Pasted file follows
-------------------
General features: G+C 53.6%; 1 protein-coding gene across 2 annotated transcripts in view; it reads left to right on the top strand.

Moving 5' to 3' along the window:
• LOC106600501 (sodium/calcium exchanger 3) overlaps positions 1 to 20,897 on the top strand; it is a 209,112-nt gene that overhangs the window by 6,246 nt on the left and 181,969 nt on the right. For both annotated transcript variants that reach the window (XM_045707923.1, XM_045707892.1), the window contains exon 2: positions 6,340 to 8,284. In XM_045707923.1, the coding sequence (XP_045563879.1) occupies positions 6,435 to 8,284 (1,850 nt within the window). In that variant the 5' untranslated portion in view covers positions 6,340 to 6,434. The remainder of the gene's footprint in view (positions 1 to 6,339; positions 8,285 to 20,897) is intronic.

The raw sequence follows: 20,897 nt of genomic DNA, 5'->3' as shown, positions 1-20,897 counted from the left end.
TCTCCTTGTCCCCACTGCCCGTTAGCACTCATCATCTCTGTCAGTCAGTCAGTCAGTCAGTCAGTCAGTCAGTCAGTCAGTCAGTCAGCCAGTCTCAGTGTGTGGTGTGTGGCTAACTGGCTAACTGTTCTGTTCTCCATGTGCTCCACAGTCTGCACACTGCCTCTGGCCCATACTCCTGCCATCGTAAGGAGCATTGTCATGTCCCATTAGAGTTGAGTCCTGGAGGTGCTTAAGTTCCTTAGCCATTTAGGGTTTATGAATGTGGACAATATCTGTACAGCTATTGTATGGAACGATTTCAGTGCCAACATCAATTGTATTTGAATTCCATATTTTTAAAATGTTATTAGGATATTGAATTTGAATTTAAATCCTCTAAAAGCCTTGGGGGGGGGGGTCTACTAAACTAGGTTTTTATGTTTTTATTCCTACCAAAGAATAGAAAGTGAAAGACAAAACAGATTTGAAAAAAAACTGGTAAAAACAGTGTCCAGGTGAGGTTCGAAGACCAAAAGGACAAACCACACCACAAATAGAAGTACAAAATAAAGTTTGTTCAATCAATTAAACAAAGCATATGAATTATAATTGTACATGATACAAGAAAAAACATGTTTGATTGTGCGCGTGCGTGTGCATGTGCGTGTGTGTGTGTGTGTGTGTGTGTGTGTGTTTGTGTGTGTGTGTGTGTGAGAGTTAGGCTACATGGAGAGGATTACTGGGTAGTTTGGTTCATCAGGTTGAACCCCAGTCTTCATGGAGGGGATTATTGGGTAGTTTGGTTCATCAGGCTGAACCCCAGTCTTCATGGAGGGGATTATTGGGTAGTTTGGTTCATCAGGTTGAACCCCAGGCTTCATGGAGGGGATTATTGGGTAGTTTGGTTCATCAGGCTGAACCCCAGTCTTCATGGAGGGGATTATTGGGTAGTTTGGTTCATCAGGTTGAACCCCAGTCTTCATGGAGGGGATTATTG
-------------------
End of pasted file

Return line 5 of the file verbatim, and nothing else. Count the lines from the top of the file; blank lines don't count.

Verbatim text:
TCTCCTTGTCCCCACTGCCCGTTAGCACTCATCATCTCTGTCAGTCAGTCAGTCAGTCAGTCAGTCAGTCAGTCAGTCAGTCAGTCAGCCAGTCTCAGTGTGTGGTGTGTGGCTAACTGGCTAACTGTTCTGTTCTCCATGTGCTCCACAGTCTGCACACTGCCTCTGGCCCATACTCCTGCCATCGTAAGGAGCATTGTCATGTCCCATTAGAGTTGAGTCCTGGAGGTGCTTAAGTTCCTTAGCCATTTAGGGTTTATGAATGTGGACAATATCTGTACAGCTATTGTATGGAACGATTTCAGTGCCAACATCAATTGTATTTGAATTCCATATTTTTAAAATGTTATTAGGATATTGAATTTGAATTTAAATCCTCTAAAAGCCTTGGGGGGGGGGGTCTACTAAACTAGGTTTTTATGTTTTTATTCCTACCAAAGAATAGAAAGTGAAAGACAAAACAGATTTGAAAAAAAACTGGTAAAAACAGTGTCCAGGTGAGGTTCGAAGACCAAAAGGACAAACCACACCACAAATAGAAGTACAAAATAAAGTTTGTTCAATCAATTAAACAAAGCATATGAATTATAATTGTACATGATACAAGAAAAAACATGTTTGATTGTGCGCGTGCGTGTGCATGTGCGTGTGTGTGTGTGTGTGTGTGTGTGTGTGTTTGTGTGTGTGTGTGTGTGAGAGTTAGGCTACATGGAGAGGATTACTGGGTAGTTTGGTTCATCAGGTTGAACCCCAGTCTTCATGGAGGGGATTATTGGGTAGTTTGGTTCATCAGGCTGAACCCCAGTCTTCATGGAGGGGATTATTGGGTAGTTTGGTTCATCAGGTTGAACCCCAGGCTTCATGGAGGGGATTATTGGGTAGTTTGGTTCATCAGGCTGAACCCCAGTCTTCATGGAGGGGATTATTGGGTAGTTTGGTTCATCAGGTTGAACCCCAGTCTTCATGGAGGGGATTATTG